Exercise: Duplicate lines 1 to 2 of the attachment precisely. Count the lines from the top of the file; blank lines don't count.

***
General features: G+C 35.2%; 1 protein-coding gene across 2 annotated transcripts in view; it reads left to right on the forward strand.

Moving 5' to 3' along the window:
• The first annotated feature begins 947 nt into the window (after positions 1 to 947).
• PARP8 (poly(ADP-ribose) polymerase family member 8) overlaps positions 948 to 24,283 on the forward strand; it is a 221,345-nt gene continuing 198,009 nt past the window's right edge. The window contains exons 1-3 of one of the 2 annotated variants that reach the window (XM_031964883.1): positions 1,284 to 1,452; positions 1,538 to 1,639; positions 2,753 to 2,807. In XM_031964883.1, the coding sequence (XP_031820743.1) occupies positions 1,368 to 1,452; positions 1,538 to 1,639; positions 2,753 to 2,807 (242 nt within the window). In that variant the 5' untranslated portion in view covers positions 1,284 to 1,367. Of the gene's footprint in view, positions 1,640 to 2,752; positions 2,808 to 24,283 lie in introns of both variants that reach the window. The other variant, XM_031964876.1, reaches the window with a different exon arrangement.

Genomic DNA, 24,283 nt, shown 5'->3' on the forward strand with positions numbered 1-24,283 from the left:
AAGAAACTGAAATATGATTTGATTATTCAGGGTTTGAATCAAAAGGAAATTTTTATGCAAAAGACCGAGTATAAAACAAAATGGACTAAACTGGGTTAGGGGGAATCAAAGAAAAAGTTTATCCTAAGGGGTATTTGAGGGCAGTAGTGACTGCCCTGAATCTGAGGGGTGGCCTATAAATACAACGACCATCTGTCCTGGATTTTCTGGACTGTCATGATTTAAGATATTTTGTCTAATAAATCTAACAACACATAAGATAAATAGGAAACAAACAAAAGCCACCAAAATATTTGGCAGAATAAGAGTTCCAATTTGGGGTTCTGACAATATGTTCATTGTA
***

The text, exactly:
General features: G+C 35.2%; 1 protein-coding gene across 2 annotated transcripts in view; it reads left to right on the forward strand.

Moving 5' to 3' along the window: